arithmetic operation

Not to be confused with building extension which are also called additions

In mathematics, addition, represented by the symbol ${\displaystyle +}$, is an operation which combines two mathematical objects together into another mathematical object of the same type, called the sum.[1][2][3] Addition can occur with simple objects such as numbers, and more complex objects and concepts such as vectors and matrices.[4]

Addition has several important properties. It is commutative, meaning that the order of the operands does not matter, and it is associative, meaning that when one adds more than two numbers, the order in which addition is performed does not matter (see Summation). Repeated addition of 1 is the same as counting. Addition of 0 does not change a number. Addition also obeys predictable rules concerning related operations such as subtraction and multiplication.

## Arithmetic

In arithmetic, addition is the operation where two or more numbers called "addends" to make a number that is larger in value, which is the "sum" or total that is expressed with the equals sign. The symbol for addition, in infix notation, is the plus sign "+" placed between the terms.

2 shapes + 3 shapes = 5 shapes.

### Counting examples

For example, there are objects in two groups (as shown on the right). The objects are various shapes, where one group has 3 of them while the other has 2. When the two groups combine into one, the sum of the shapes become 5.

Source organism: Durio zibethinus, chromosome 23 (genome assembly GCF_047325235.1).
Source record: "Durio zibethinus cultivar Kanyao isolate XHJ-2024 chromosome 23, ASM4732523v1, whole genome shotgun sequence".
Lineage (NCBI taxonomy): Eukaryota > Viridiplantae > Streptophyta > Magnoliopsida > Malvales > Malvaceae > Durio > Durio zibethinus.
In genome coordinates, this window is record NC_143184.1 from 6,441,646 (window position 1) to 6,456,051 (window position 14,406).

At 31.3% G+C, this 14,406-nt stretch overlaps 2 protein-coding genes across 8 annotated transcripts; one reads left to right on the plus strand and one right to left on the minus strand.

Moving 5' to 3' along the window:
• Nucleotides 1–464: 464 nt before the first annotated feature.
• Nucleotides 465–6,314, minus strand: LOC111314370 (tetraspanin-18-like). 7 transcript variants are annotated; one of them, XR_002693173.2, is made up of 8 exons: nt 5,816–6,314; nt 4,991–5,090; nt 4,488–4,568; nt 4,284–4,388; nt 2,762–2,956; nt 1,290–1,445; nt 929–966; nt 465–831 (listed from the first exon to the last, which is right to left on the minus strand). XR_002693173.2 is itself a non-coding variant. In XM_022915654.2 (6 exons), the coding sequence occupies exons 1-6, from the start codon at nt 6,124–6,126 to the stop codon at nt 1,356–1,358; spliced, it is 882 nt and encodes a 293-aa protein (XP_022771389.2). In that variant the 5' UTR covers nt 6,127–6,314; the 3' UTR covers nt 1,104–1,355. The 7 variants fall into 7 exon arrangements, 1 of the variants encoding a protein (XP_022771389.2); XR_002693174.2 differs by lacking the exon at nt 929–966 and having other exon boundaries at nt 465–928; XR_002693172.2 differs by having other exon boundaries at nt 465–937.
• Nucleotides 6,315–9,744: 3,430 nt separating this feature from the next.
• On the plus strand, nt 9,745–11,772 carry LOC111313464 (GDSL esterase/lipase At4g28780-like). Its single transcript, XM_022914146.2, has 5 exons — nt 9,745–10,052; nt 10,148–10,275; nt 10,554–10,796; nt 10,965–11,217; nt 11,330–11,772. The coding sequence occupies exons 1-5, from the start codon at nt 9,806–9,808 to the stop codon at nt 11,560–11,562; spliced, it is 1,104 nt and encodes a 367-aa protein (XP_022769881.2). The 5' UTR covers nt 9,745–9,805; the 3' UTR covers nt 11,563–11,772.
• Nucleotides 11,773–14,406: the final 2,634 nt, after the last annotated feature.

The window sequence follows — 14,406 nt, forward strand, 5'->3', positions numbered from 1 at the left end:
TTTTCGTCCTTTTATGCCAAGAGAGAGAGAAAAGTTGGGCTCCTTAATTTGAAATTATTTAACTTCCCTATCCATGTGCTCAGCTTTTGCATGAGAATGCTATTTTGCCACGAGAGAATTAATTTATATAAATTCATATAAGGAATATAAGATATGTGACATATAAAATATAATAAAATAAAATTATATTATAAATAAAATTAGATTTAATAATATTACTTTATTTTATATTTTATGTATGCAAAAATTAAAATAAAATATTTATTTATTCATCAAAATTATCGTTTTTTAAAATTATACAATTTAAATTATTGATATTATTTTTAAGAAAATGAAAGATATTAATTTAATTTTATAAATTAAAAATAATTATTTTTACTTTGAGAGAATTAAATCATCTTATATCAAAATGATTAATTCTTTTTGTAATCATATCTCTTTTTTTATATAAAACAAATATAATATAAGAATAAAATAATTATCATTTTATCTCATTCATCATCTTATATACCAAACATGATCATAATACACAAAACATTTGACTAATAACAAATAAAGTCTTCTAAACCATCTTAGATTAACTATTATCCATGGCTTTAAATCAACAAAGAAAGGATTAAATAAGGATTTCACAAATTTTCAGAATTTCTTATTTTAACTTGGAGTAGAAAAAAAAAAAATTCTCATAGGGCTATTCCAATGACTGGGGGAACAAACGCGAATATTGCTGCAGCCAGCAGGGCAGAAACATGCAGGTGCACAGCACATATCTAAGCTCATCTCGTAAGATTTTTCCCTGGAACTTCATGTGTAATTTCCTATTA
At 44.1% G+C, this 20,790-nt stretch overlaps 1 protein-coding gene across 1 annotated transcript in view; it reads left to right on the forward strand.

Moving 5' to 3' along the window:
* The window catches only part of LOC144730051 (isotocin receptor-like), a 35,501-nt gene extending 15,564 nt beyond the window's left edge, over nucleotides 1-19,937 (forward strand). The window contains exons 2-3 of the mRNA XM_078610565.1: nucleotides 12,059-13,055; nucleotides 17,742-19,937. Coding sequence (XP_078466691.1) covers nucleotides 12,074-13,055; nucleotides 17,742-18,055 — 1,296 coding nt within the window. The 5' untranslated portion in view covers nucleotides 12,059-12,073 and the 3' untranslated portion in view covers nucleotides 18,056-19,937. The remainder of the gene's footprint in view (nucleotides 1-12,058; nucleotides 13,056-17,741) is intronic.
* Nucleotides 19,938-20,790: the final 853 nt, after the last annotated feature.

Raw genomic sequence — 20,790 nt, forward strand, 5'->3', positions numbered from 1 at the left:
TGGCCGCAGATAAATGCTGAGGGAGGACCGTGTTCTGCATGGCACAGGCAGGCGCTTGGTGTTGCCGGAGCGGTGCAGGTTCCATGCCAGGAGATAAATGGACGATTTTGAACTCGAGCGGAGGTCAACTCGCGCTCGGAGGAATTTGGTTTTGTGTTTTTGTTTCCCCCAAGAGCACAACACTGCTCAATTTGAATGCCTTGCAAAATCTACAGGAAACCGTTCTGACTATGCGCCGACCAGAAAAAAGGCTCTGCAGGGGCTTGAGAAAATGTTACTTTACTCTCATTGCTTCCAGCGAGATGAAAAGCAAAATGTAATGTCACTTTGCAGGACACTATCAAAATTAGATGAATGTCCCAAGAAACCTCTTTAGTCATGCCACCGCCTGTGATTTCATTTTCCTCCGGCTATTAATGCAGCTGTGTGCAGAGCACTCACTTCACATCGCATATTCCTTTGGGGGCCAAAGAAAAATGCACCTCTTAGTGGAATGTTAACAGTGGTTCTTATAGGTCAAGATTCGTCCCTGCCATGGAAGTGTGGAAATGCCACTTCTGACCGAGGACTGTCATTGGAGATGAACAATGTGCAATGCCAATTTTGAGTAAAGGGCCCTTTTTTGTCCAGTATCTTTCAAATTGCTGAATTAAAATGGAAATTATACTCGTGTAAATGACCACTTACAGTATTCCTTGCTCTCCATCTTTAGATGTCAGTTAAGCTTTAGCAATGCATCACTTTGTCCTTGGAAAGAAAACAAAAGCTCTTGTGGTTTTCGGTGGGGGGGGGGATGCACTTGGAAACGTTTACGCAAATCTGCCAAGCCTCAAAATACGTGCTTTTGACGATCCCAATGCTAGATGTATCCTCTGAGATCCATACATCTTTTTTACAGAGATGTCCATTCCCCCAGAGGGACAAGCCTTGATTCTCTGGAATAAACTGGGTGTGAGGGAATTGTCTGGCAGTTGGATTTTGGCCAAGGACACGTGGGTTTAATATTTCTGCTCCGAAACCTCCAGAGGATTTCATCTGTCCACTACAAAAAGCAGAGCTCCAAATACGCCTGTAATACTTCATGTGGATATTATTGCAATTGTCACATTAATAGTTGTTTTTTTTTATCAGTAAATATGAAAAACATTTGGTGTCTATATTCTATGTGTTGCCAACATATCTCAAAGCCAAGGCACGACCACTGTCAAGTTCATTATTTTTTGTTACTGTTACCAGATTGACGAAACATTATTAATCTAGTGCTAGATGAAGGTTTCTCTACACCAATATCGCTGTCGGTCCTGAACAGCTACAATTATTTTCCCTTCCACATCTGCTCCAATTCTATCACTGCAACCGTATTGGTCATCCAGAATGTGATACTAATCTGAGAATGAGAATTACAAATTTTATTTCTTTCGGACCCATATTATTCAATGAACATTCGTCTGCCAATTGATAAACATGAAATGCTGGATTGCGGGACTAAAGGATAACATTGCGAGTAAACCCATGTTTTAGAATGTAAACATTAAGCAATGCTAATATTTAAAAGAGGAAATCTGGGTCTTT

The animation above demonstrates the addition of seven hundred eighty six and four hundred sixty seven, the problems digits have been separated into units, tens and hundreds (place value).

First, the units 6 and 7 are added together to make 13, so 1 ten and 3 units, with the 3 written below and the 1 ten carried to the tens column. Next, in the tens column, the 1, 8 and 6 are added together to make 15 tens, so 1 hundred and 5 tens, with the 5 written below and the 1 hundred carried to the hundreds column. Finally, in the hundreds column, 1, 7 and 4 are added together to make 12 hundreds, so 1 thousand and 2 hundreds, with the 2 written below and the 1 thousand carried to the thousand column. The final answer is thus one thousand two hundred fifty three.

### A measurement example

Tom wants to know the distance between his house and Sally's house. Bob's house is 300 meters east of Tom's house. Sally's house is 120 meters east of Bob's house:

Tom's house ${\displaystyle \leftarrow }$  300 meters ${\displaystyle \rightarrow }$  Bob's house ${\displaystyle \leftarrow }$  120 meters ${\displaystyle \rightarrow }$  Sally's house

The distance from Tom's house to Sally's house can be found by adding the distances already measured. The distance from Tom's house to Bob's house, added to the distance from Bob's house to Sally's house, is the same as the distance from Tom's house to Sally's house. That is, three hundred (300) meters plus 120 meters.

300 + 120 = 420

Hence Sally's house is 420 meters to the east of Tom's house.

## Properties

### Commutativity

4 + 2 = 2 + 4 with blocks